Demonization Of Wildlife: A Case Study With Sea Gulls In Britain
How people view wildlife is crucial to how much they feel that wildlife should be protected. For example, farmers may dislike wolves who sometimes eat animals they are farming, even to the point where they will be willing to shoot them illegally and face penalties. In other cases, the dislike or downright hatred of certain species may have a real impact on conservation programs. Sometimes these perceptions are based on real experiences; sometimes, however, the media can play a major role in shaping people’s perceptions of the world around them, and can leverage sensational ideas of “wildlife-as-pests” to “make” news.
In this article, researchers explore a series of articles in the British press in 2015 that created and framed the existence of “an alleged ‘seagull problem’ by relying on existing cultural imaginaries.” Though there are scientific component to seagull behaviour, population dynamics, and scavenging behaviour that link into their perception as “pests,” these articles did not touch on science, and only later into the news cycle started to incorporate “seagull experts” and science journalists to expand on the story. The authors note that all species of gull are protected under the 1981 Wildlife and Countryside Act, and that the sights and sounds of gulls are common in the British countryside, the perception of them is generally negative.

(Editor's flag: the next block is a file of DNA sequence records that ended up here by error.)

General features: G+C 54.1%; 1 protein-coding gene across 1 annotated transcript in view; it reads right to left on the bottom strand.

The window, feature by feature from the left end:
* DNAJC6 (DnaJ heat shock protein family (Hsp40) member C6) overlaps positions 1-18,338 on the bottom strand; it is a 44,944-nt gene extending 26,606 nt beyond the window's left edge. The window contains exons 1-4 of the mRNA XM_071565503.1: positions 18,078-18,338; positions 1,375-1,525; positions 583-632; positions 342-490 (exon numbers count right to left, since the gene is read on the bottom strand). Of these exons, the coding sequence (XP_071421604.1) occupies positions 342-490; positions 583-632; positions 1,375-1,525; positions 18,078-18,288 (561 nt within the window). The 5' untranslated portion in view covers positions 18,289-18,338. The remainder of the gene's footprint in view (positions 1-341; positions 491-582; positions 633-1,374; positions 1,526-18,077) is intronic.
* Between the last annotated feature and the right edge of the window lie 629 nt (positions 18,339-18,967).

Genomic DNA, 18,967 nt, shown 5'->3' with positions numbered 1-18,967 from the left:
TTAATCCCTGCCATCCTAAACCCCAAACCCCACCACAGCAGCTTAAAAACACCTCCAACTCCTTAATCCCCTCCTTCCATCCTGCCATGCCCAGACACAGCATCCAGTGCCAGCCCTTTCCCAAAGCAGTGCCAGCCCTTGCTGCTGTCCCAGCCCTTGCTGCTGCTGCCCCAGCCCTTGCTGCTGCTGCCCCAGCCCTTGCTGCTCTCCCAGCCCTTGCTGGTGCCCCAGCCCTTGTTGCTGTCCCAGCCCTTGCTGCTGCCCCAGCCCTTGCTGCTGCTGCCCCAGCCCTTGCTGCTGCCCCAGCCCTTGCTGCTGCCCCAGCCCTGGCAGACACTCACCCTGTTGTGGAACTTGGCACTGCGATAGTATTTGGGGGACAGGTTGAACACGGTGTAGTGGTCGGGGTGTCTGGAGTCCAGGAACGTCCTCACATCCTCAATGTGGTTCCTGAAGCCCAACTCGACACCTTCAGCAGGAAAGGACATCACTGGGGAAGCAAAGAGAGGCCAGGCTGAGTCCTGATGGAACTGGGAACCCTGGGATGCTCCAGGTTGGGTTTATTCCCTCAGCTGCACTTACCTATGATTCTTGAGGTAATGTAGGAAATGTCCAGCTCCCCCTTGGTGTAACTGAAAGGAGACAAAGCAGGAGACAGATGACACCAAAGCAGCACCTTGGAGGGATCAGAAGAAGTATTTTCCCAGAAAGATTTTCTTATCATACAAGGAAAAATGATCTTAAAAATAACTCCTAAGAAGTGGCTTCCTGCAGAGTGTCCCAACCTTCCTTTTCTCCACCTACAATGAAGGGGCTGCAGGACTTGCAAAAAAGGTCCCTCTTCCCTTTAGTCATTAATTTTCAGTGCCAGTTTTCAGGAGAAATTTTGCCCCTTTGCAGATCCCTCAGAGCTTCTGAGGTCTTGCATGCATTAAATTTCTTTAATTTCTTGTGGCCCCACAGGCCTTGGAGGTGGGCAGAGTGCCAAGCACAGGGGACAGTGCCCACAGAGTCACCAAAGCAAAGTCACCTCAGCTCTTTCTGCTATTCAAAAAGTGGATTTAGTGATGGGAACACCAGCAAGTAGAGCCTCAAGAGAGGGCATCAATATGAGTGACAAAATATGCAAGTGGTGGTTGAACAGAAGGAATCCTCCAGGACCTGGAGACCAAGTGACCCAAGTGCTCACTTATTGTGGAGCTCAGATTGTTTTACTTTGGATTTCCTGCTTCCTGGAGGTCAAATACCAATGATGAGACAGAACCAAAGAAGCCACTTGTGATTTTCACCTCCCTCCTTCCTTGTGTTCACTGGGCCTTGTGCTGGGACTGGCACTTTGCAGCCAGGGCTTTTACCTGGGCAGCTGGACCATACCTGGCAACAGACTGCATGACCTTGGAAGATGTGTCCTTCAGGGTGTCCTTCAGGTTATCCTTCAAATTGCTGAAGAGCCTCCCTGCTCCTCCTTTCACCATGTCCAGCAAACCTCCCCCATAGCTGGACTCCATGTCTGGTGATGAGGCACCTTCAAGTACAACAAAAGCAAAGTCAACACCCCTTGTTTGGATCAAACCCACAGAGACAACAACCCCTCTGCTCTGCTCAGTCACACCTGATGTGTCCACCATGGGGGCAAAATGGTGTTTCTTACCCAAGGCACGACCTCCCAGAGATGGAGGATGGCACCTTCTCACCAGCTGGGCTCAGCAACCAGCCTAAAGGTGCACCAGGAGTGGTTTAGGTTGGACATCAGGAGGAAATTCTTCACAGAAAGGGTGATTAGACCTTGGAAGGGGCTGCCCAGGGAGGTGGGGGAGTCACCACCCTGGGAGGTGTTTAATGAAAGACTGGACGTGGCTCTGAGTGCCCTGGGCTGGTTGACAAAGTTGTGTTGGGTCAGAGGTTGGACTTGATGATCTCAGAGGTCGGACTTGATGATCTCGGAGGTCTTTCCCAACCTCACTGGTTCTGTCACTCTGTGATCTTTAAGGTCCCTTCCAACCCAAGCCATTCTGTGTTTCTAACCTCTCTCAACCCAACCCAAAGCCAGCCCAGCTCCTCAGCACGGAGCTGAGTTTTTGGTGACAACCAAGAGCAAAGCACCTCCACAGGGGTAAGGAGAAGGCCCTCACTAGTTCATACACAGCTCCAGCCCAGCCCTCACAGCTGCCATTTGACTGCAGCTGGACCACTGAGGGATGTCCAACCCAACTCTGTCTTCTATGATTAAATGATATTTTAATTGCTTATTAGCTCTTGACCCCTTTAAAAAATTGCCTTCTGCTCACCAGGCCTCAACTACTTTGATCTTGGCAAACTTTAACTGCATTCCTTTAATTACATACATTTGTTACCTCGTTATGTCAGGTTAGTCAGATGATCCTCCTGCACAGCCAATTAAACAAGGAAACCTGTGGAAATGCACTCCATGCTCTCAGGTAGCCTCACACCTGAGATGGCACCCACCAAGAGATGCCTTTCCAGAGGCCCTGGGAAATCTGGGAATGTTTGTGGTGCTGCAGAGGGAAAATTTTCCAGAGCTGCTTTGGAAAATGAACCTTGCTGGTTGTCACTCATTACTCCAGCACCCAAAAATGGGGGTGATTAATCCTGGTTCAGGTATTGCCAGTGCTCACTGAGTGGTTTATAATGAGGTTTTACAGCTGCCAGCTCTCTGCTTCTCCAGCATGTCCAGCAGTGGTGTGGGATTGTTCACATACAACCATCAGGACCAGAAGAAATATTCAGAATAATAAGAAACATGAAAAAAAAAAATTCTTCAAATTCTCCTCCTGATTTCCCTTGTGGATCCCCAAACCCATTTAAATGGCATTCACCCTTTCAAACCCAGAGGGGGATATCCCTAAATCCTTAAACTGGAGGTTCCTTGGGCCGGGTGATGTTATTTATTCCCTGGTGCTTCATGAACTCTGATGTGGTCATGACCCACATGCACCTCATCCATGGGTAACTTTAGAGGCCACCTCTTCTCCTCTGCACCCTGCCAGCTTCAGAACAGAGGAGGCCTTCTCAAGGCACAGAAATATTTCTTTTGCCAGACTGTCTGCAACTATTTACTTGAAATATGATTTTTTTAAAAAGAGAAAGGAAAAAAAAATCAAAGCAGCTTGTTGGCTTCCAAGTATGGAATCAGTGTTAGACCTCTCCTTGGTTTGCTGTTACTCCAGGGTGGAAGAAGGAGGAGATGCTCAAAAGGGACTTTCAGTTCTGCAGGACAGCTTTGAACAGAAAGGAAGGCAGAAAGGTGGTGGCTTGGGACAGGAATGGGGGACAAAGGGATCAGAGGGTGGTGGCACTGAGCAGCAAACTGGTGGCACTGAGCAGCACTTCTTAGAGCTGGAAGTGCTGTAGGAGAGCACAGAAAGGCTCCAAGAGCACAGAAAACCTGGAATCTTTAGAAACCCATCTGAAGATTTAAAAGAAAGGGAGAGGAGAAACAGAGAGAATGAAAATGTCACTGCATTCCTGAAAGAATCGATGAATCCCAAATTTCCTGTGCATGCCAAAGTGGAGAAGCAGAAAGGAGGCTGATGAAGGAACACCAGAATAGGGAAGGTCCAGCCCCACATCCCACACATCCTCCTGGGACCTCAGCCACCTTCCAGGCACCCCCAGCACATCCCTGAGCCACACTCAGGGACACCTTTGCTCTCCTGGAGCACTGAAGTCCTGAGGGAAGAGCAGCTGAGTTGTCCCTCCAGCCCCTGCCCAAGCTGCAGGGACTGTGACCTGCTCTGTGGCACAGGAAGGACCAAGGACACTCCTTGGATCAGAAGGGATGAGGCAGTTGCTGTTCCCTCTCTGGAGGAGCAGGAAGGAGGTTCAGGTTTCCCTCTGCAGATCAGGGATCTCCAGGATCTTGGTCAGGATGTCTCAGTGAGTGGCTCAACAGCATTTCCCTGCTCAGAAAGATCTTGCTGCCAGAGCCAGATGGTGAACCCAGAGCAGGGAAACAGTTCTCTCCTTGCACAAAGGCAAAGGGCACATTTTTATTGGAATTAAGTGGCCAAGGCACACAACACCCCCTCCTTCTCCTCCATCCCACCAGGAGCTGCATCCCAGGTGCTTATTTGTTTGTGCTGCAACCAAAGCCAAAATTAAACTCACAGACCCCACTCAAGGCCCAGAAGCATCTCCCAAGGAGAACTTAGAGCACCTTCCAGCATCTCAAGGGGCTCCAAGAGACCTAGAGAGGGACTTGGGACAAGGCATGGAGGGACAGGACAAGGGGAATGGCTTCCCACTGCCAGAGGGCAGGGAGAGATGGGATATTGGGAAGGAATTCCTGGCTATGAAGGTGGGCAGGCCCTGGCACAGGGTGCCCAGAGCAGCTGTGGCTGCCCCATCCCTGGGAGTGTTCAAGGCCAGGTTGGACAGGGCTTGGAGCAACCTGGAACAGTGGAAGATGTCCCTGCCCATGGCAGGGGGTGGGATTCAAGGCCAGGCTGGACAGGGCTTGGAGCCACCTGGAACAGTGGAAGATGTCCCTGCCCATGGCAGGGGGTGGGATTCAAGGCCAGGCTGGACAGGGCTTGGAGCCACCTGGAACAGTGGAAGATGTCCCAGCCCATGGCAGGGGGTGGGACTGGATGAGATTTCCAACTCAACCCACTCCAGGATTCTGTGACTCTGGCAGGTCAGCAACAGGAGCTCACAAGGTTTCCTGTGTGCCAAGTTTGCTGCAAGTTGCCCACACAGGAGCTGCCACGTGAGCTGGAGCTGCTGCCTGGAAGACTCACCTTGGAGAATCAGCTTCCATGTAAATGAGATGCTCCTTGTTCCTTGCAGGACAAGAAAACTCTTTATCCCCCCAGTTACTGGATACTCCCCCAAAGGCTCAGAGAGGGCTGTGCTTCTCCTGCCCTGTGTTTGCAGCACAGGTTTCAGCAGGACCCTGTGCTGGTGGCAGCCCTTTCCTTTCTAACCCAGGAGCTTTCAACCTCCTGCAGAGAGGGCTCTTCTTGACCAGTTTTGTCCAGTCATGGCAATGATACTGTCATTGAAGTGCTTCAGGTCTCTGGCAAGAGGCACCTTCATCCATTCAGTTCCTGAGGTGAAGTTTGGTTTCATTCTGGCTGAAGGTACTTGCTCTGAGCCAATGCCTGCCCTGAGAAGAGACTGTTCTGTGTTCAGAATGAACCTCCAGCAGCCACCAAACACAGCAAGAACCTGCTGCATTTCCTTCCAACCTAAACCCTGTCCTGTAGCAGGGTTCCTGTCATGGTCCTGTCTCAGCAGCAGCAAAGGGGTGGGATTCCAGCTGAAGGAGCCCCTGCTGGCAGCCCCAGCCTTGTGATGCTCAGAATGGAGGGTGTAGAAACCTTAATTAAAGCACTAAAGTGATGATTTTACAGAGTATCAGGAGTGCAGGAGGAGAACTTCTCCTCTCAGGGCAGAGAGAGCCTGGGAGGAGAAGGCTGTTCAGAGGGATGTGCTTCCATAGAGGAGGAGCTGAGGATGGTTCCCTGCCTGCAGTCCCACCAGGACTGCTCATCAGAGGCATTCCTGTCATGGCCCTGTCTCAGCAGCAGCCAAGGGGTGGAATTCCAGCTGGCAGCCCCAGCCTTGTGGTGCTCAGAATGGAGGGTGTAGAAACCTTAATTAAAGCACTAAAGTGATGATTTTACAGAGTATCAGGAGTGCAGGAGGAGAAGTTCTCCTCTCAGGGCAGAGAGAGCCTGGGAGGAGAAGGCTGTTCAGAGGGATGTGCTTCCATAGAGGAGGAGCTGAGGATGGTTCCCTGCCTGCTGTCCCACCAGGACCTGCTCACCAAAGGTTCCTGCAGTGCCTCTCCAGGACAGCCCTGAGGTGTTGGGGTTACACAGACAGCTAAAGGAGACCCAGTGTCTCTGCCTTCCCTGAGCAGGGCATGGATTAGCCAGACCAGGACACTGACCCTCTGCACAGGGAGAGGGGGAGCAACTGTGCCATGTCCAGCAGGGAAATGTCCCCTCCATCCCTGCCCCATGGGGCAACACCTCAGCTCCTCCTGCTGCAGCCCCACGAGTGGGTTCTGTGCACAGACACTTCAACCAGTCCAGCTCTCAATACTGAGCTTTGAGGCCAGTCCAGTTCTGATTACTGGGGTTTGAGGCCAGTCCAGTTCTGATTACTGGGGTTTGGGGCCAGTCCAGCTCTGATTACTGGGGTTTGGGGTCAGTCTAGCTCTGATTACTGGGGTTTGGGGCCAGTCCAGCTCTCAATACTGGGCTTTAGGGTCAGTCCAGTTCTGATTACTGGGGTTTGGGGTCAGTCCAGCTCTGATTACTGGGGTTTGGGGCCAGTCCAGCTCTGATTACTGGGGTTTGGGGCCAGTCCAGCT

In 2015 in particular, the press played a major role in framing their behavior – including scavenging, attachs on people and animals, noise, health scares, and more – as particularly “antisocial,” and dubbed it derisively as “the year of the gull.” Through and analysis of nearly 200 articles from the British press, the researchers found that the seagull panic was deeply rooted in one particular incident where a family dog was allegedly attacked in a back garden. The waves of articles that followed tended to frame gulls as monsters, and people taking wildlife control measures such as poisoning as “declaring war on gulls.”
For animal advocates, the study shows that the dynamics between the animals we love and the ones we hate is complicated and delicate indeed. It’s worth checking out in full for a deeper look at how such dynamics play out, and how urban wildlife, companion animals, and humans can find themselves in overblown conflicts.